Horses that start from a post position near the inside rail have a shorter distance to travel than horses which start from the outside post positions. That is a given. However, they are also susceptible to being cut off by quicker horses as those horses head to the rail, and of being boxed-in at a later stage in the race.
It seems like a wash to me, but there are those who will point to statistics and tell you that currently at Arlington Park horses that have started from post one in sprint races have had a two percentage point advantage over horses that have started from post three. What these amateur statisticians often fail to ask themselves when they find a minor anomaly such as this is: What caused the anomaly? Does the perceived two percentage point edge in sprints exist because the horses that have thus far started from post one have traveled a shorter distance? Or, could it be that in the 302 sprints run thus far, better horses have started from post one more often than from post three?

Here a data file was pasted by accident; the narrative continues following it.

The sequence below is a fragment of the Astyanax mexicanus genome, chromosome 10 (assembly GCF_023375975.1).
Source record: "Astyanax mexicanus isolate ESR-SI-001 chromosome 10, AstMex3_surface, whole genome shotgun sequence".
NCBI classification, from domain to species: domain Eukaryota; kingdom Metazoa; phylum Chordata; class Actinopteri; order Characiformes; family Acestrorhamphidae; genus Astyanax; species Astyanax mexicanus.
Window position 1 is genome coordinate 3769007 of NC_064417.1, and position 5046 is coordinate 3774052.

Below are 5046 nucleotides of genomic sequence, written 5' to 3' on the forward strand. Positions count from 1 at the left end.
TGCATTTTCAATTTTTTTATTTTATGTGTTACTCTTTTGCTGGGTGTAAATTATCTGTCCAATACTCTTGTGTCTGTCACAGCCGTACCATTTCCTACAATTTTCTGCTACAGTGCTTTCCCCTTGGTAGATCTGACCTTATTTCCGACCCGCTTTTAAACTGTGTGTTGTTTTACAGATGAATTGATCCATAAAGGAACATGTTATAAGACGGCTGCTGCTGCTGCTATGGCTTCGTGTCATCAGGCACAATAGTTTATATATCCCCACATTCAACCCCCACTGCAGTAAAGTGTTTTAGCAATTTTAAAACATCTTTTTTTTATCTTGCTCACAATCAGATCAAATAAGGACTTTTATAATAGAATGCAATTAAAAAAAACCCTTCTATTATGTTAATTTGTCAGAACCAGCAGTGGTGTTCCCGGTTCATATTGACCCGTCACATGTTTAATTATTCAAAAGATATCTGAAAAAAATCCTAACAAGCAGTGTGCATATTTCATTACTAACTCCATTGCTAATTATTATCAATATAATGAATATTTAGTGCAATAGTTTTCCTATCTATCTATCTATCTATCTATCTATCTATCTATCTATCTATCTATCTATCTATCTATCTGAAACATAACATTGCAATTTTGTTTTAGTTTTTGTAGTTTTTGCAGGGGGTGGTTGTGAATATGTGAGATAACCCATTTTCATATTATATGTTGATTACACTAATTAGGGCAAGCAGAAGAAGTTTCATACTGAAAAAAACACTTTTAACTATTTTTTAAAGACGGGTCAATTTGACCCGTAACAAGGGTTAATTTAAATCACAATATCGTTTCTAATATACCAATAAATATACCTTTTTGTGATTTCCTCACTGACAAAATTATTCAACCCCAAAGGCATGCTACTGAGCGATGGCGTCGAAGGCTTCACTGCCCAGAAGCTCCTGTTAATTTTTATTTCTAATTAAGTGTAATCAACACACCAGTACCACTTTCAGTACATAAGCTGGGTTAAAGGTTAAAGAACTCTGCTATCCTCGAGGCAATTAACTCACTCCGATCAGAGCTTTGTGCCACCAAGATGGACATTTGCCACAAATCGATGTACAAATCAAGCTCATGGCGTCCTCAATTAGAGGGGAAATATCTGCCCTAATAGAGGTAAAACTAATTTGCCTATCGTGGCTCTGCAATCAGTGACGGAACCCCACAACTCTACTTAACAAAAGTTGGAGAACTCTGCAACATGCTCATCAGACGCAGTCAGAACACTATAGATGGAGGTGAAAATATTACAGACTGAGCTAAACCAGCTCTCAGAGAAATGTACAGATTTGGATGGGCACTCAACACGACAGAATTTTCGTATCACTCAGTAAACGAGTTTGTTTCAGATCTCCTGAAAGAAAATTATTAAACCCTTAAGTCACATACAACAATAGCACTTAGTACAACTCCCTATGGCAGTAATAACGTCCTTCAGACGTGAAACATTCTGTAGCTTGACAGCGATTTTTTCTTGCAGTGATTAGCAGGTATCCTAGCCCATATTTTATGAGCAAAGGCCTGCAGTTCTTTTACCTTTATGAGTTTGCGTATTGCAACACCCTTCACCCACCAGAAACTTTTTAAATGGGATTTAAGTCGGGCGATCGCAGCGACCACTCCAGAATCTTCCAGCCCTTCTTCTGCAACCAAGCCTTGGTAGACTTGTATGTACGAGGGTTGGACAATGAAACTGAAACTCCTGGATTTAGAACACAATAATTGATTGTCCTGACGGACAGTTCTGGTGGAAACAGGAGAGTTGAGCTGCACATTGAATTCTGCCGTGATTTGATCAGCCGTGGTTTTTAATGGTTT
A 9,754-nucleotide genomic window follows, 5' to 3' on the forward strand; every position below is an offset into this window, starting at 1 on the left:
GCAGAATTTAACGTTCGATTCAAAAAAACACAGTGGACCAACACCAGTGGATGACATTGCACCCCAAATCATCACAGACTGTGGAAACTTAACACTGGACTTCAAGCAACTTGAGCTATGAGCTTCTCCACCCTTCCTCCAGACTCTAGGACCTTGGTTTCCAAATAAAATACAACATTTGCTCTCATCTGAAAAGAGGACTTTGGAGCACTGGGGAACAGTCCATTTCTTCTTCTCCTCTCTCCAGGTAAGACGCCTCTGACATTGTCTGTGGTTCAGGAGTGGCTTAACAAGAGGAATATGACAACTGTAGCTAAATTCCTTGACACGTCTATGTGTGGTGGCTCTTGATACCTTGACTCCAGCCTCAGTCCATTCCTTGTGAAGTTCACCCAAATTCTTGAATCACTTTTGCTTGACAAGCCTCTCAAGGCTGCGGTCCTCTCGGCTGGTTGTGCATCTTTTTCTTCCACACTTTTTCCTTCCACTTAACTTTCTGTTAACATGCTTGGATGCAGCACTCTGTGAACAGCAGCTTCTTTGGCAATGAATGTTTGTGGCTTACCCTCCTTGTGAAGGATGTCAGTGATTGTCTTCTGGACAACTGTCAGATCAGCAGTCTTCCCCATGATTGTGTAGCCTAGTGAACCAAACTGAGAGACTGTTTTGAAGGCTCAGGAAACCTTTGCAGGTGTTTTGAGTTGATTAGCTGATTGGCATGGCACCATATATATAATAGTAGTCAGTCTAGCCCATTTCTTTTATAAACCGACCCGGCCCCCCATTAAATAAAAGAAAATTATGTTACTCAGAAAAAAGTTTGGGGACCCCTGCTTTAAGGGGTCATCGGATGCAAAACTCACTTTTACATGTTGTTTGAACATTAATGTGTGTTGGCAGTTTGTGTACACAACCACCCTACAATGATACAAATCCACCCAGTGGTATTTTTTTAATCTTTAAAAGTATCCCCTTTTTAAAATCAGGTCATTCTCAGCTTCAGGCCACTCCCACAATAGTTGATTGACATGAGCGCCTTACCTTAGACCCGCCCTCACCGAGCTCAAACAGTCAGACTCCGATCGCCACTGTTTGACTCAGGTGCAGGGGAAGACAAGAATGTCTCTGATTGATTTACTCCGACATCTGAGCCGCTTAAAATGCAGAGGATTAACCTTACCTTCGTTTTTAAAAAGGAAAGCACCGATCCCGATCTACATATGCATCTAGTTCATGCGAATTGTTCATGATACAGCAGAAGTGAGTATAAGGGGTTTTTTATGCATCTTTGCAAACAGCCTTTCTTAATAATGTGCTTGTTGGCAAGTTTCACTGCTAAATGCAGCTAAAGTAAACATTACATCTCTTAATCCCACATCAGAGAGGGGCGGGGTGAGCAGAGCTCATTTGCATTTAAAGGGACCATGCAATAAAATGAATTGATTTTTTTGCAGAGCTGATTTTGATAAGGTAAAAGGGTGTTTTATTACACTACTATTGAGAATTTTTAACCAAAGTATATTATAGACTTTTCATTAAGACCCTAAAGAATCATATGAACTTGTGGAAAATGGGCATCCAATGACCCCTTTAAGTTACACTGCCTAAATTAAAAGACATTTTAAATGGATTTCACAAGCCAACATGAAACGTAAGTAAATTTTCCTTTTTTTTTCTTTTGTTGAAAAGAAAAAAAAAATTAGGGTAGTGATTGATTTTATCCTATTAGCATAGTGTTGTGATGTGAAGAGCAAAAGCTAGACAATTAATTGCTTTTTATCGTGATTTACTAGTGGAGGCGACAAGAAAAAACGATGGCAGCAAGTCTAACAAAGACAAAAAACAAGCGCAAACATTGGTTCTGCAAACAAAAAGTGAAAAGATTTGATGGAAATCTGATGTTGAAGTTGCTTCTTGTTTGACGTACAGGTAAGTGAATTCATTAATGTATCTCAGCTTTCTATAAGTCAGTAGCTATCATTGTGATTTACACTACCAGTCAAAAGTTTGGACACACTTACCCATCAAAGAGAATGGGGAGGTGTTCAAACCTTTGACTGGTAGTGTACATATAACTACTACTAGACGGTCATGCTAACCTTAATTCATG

I tend to believe it is the latter reason and to back up my belief I will present statistics from the recently completed Saratoga meet where there were 167 sprint races conducted. Unlike Arlington Park, horses that started from post one were at an eight percentage point disadvantage compared to horses that started from post four. Does that mean you should have spent more time focusing on horses that started from post four than you did on those horses that started from post one? Of course not.
Handicapping is all about finding the right horse, and if a horse is fit and ready to run the post position it will break from will have little, if any, influence on the outcome of the race. The post position a horse breaks from will not make the horse run any faster than it is capable of running.